24 Sep 2012
So I was excited to try the new Quattro, a tightly pressed line with each vitola bearing a musical moniker. It didn’t let me down.
I was struck from the first puff how unlike the M356 it is. There’s more earth, more chocolate, and more coffee than spice. I’ve been smoking the Concerto, something of a Churchill size at 7 inches in length with a 50 ring gauge. There’s no problem maintaining my interest and attention from start to finish. The twists and turns in tastes are terrific.
Construction, burn, and draw have been excellent in all that I’ve smoked, probably a half dozen or so. They run a bit under $8 down here in Florida with no additional cigar tax.
The bold flavors and punch may surprise some smokers who don’t associate tobacco from the Dominican Republic, where the filler was grown, with that kind of power.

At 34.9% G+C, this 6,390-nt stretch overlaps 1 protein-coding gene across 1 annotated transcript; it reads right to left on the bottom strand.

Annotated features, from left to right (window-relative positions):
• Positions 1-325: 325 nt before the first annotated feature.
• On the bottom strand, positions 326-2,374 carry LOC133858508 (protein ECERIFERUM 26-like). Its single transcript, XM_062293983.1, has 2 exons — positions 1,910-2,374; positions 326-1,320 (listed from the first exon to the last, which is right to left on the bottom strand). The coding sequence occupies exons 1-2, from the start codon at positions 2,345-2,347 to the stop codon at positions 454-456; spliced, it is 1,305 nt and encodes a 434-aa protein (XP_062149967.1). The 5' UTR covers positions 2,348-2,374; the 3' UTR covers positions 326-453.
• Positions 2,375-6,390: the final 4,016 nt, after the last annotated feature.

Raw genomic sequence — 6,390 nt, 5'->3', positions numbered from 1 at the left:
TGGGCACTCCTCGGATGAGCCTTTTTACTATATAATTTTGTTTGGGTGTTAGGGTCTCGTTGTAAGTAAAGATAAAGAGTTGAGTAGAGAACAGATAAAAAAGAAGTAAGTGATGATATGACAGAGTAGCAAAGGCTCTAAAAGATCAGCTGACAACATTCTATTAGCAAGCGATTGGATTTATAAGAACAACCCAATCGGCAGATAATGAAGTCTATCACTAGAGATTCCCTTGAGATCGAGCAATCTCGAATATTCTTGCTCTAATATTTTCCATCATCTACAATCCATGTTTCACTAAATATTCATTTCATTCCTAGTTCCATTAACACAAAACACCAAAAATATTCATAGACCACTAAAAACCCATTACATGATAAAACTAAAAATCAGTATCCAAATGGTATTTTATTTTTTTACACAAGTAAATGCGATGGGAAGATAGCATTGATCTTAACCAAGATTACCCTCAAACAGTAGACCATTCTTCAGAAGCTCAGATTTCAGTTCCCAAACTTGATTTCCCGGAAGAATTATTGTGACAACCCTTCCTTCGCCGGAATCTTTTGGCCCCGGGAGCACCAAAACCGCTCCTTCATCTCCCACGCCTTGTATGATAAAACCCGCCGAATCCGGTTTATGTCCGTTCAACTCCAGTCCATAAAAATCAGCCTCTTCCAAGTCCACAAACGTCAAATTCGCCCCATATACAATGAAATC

The idea behind Aging Room is to produce limited editions of cigars for which there is special tobacco available, but not in the quantity necessary for a regular line. In this case, the wrapper is particularly special. “We got that wrapper from a German manufacturer of machine-made cigars that was having money issues due to the economic situation in Europe. They were looking to liquidate some of their inventory, sent us samples of that Sumatra leaf, and we jumped on it,” company vice president Hank Bischoff wrote me in an email. “It is indeed a genuine Sumatra wrapper, aged since 2003.”
Right now, he said, they have enough for about 400,000 sticks. That could change, Bischoff added, if they’re successful in negotiations to acquire more of the leaf. If so, that would prolong the production run and the Quattro’s shelf life.
I highly recommend the F55 Quattro. It won’t soften rocks, but its charms will certainly soothe the savage pallet. As such, it harmoniously earns five stogies.
photo credit: Stogie Guys